This tax filing season, IRS needs reform, not new power
Last year was difficult for people who enjoy getting things on time. A global supply chain crisis led to delays in shipments and receipts of packages during the holiday season. Now, supermarket shelves are barren, and gas prices are creeping over $5 per gallon yet again. And if the IRS has any say, fans of timely returns will be just as frustrated, if not more so, in 2022.
Tax refunds and other services provided by the IRS will be delayed this year, according to
out of the Treasury Department. The IRS complains that this is because of challenges presented by the coronavirus pandemic as well as cuts to the agency’s budget over the last 10 years. This failure to perform its most basic function is yet another example of the agency’s incompetence.
As tax filing season gets underway, the IRS noted it will likely have a backlog of several million unprocessed tax returns. This means many people will wait for months to get their hard-earned money back from the government. This amounts to the government forcing taxpayers to give them an interest-free loan and then delaying repayment indefinitely.
Stunningly, amid all this, there are policymakers in Washington suggesting the IRS should have more power. Sen. Elizabeth Warren, a Massachusetts Democrat, has introduced the “Tax Filing Simplification Act,” which would put the IRS in charge of filing tax returns itself and sending taxpayers the bill when all is said and done. Simply put, this would be a disaster scenario.
When taxpayers file taxes, they choose the deductions that work best for them and their families. The IRS has no such motive at heart, and as its name suggests, it is solely concerned with bringing in revenue. There is no incentive for the IRS to work in the best interest of the taxpayer. Further, when there are disputes between taxpayers and the IRS, the burden of proof would be shifted to the former, making it harder for citizens to get access to money they were rightly owed and wrongfully denied by the government.
Not only has the IRS proven it does not act in the best interests of taxpayers, but it has shown that it often actively works against those interests. Analyses of its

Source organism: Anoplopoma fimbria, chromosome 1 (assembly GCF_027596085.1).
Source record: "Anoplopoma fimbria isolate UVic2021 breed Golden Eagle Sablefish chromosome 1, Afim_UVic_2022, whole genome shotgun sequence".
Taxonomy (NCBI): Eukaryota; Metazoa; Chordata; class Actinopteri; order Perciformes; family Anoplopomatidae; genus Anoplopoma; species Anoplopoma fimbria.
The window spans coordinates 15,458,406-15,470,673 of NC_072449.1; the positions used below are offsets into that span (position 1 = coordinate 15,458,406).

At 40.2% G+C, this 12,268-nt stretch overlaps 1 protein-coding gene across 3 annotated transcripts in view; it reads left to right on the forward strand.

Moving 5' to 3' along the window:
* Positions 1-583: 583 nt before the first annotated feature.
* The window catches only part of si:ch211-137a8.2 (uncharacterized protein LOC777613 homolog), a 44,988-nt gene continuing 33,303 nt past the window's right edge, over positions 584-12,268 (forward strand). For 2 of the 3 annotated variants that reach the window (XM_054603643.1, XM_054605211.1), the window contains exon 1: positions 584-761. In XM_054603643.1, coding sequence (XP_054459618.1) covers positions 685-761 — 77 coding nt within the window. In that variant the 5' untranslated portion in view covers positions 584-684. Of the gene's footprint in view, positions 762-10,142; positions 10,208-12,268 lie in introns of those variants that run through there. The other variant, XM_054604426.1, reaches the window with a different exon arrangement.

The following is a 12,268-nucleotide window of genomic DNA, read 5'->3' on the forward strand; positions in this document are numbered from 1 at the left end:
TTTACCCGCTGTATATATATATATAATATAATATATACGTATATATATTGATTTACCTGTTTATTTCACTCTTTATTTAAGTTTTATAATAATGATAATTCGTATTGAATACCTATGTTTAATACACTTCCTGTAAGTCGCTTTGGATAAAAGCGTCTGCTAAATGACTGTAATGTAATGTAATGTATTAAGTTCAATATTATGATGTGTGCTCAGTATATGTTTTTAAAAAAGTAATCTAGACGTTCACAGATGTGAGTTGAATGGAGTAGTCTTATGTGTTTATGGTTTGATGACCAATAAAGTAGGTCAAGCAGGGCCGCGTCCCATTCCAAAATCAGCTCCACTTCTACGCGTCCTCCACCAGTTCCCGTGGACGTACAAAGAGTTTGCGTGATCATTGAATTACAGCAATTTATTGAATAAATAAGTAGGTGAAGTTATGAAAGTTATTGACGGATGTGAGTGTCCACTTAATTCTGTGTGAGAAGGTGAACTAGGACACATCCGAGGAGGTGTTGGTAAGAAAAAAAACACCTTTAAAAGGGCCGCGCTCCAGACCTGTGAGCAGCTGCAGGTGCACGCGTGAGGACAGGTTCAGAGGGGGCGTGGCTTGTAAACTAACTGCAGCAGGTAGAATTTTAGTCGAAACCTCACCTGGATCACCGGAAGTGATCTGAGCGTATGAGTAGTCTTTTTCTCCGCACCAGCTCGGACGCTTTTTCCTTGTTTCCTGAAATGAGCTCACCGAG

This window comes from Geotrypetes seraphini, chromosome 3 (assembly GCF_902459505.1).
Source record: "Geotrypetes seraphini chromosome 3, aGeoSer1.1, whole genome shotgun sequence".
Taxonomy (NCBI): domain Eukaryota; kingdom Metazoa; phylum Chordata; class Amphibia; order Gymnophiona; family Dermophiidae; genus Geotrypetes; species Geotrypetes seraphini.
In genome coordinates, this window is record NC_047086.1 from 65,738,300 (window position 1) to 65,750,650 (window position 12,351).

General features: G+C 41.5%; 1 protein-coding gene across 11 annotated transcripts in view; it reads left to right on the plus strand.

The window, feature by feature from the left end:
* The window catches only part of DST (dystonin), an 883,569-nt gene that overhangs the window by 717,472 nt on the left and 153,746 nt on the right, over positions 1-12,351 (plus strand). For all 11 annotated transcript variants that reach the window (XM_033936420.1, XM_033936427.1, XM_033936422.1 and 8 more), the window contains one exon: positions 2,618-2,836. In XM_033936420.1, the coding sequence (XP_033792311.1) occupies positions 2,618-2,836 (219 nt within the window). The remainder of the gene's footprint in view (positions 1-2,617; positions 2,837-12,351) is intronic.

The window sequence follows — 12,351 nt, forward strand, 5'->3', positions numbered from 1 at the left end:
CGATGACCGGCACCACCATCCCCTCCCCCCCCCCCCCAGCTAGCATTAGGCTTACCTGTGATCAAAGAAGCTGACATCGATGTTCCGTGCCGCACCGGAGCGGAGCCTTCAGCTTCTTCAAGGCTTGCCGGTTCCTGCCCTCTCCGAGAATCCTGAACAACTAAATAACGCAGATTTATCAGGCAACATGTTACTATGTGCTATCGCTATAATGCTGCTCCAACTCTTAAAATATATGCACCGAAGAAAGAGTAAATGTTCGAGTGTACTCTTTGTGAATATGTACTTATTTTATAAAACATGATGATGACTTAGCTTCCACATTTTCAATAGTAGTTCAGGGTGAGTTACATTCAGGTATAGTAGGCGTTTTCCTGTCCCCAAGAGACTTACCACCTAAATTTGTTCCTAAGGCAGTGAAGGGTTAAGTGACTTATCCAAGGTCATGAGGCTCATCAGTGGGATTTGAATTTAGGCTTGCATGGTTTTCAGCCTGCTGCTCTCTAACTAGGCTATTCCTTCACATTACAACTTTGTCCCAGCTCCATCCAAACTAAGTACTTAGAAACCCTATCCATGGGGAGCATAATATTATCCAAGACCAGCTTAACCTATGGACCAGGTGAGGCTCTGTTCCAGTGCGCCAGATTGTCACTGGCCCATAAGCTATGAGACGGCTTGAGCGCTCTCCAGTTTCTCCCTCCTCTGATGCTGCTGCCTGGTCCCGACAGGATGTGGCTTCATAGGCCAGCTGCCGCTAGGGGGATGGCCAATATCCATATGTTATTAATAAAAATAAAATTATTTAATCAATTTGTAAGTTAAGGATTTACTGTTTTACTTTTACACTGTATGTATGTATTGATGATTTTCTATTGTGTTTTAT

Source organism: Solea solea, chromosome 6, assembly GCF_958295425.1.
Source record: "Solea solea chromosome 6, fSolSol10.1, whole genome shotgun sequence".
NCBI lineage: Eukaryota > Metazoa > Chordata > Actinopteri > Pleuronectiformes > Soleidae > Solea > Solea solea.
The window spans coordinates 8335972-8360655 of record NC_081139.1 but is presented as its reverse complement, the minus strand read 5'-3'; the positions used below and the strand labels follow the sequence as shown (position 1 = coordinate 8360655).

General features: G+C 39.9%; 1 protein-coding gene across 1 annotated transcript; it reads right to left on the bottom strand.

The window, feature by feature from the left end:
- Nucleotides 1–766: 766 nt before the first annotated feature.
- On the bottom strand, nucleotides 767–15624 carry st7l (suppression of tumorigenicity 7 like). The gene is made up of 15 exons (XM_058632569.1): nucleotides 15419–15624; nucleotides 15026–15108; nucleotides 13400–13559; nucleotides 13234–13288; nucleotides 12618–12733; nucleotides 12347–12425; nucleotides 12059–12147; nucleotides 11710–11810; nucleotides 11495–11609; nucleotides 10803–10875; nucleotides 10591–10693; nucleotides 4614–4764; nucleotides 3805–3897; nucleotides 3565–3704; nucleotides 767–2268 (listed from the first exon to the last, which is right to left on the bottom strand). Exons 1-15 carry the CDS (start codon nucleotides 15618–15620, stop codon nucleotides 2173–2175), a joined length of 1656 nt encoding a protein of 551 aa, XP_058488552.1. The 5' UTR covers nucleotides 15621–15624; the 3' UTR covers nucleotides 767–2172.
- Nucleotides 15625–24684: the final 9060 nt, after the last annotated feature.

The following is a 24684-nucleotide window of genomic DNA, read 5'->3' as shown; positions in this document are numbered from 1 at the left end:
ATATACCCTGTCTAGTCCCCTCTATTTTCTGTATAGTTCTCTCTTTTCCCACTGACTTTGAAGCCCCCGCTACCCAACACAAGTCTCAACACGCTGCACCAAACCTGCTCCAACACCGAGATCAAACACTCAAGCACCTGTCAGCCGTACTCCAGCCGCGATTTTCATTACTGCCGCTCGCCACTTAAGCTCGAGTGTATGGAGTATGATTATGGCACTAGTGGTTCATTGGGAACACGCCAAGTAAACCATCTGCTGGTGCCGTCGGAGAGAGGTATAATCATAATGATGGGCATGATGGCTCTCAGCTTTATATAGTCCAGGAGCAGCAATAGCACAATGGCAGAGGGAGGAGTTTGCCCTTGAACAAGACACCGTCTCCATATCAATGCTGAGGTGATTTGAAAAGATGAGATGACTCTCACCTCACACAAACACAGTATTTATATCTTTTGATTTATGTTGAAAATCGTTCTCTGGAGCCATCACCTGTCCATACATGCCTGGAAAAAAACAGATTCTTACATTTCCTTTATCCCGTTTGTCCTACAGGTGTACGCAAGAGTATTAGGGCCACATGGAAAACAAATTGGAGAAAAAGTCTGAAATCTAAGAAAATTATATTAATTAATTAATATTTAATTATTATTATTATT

show the agency
the poorest counties in America for excess scrutiny. The expressed reason behind this was that these communities do not have the resources to fight back.
With the IRS in charge of filing taxes, there is little doubt the ones who will be left behind are those who cannot fight back. If the IRS takes more than it is entitled to, vulnerable communities would either have to accept the missing income or attempt a complex legal battle in which the burden of proof is higher. Dealing with the IRS is daunting enough as it is. Proposals such as Warren’s would make things exponentially harder.
All this illustrates the “mission creep” underway at the IRS. The agency’s initial mission was to help people understand and navigate the tax code and to collect revenue. It slowly expanded to include the administration of social benefits and tax credits. Now certain members of Congress want to expand the agency into the tax filer for the nation.
When the IRS complains about having to lay off staff or the fact that its budget is smaller than it was years ago, perhaps the problem isn’t that it is ill-equipped to handle revenue collection. The problem may be that bureaucrats within the agency and would-be central planners in Congress have tried to expand the scope of the agency far beyond its original intent.
The proper solutions would be to scale back the agency’s role altogether. If the IRS is still searching for things to do, it can try to locate the sources of multiple illegal taxpayer information leaks in the recent past. It can also ensure no more people are targeted for scrutiny because of their political or socioeconomic statuses. Any solution that begins by further empowering an agency with such glaring holes misses the mark.
Daniel Savickas is the government affairs manager for the Taxpayers Protection Alliance.